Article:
More importantly Fogg provides the Wildcats another dimension. He can offer a threat on the perimeter with long-range ability and his ability to extend defenses.

Despite all that, the player that Arizona needs to step his game up the most in order to pull off an improvable Pac-10 tournament run is Jamelle Horne. Miller decided to utilize his lengthy and ultra athletic small forward off the bench and start Brandon Lavender in his spot.

For the first time all year, Miller might have pulled the right strings with bring him off the bench. Horne finished with a very quiet but extremely impressive seven points and eight-rebound game. No truer words came out of Miller’s mouth during his press conference than when he spoke about Horne.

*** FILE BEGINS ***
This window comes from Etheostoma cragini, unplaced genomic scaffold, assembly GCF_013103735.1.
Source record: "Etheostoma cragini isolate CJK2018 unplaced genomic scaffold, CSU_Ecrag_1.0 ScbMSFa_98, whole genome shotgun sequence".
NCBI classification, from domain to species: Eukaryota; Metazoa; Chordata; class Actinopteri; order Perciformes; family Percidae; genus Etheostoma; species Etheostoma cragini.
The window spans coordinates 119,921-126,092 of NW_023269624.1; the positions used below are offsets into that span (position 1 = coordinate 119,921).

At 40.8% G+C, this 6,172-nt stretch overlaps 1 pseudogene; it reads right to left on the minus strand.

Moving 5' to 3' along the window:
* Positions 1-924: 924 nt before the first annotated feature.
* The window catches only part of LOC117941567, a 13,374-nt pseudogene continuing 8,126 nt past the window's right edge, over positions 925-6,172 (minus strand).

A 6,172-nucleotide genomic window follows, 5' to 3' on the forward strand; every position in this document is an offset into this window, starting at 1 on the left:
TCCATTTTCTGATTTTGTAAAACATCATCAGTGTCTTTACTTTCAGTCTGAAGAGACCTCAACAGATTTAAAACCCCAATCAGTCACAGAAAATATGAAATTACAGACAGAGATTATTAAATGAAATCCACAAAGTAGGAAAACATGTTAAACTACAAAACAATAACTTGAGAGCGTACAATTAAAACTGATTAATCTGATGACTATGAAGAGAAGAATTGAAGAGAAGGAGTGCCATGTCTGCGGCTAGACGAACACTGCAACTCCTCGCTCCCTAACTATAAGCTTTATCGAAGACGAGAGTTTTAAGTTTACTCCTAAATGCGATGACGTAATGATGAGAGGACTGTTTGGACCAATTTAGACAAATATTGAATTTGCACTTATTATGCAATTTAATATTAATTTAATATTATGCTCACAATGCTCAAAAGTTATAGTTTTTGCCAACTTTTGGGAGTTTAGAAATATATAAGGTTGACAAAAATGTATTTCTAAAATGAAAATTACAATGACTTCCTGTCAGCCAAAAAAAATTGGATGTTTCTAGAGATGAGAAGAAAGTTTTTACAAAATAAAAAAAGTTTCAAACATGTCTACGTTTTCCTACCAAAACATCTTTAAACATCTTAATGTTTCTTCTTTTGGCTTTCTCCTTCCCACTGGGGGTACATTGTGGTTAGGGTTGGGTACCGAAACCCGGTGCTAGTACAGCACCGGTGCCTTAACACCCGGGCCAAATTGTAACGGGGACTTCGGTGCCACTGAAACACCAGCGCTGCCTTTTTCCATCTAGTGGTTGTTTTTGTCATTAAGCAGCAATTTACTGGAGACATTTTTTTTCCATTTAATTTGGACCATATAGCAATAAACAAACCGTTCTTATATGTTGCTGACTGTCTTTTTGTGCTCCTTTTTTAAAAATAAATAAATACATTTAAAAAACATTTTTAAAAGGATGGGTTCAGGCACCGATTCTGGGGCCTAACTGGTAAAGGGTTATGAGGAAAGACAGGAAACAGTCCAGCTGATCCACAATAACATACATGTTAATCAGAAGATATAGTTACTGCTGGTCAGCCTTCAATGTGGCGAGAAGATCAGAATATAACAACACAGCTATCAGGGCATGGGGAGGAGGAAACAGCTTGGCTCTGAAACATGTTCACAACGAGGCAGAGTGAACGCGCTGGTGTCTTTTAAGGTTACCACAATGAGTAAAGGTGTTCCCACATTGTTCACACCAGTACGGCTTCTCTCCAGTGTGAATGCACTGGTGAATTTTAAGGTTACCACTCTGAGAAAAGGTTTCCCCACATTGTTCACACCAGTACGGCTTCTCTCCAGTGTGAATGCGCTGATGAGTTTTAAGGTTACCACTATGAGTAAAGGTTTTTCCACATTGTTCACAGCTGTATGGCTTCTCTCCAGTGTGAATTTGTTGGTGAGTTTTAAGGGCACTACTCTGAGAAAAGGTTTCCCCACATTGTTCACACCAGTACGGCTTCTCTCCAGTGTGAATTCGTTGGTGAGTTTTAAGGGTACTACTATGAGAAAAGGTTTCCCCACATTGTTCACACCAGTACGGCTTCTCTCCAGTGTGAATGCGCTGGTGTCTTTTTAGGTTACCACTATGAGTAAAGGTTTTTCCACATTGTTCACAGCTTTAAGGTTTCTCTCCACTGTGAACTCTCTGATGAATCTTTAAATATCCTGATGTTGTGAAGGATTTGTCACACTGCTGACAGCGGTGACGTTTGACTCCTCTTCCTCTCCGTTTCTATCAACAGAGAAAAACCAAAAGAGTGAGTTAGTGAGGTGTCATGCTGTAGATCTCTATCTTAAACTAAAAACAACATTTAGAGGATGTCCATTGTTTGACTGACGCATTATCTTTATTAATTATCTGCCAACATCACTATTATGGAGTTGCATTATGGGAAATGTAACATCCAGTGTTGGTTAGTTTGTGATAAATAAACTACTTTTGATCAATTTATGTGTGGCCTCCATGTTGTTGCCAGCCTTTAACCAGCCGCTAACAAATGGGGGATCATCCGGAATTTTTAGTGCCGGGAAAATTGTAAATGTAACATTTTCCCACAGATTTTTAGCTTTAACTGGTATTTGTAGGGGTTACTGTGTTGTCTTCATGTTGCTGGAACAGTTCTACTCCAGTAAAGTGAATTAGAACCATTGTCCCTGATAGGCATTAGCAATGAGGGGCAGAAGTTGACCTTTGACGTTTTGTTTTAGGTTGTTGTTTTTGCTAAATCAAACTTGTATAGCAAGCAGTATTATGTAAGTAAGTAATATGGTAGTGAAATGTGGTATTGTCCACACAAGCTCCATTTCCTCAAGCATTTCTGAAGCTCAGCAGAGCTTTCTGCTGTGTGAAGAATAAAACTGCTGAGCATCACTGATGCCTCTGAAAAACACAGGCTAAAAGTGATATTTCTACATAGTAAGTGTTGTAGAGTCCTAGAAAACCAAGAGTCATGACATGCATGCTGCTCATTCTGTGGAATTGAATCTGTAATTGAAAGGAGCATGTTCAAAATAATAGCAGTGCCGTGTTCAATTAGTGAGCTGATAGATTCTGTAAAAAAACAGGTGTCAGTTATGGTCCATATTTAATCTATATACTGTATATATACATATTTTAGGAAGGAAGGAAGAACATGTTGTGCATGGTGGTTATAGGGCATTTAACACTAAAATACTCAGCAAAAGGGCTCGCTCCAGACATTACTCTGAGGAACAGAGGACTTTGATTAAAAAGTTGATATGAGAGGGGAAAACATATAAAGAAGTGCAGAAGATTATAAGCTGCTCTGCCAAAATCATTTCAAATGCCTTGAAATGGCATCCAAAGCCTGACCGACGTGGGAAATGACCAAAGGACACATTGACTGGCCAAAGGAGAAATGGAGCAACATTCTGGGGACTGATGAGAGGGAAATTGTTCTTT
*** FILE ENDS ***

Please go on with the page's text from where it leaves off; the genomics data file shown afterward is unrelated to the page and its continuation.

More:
“Jamelle had seven defensive rebounds tonight, and that is really what we need to see from him," Miller said.

If Arizona expects to beat the Cal’s, ASU’s and Washington’s in the Pac-10 tourney, Horne has to be aggressive on the boards and be a disruptive on the defensive end. Those three favorites to win the tournament have athletic forwards in the mold of Horne that he will be asked to shut down.

Can Horne accomplish that job? Well, if he comes out with passion to play like last night there is no doubt. So maybe the move to the bench has awoken a sleeping giant.

There is only one final home game before the Pac-10 tourney starts and Arizona has built some momentum based off their relentlessness and determination. That fight the Cats have finally may have arrived at the perfect time.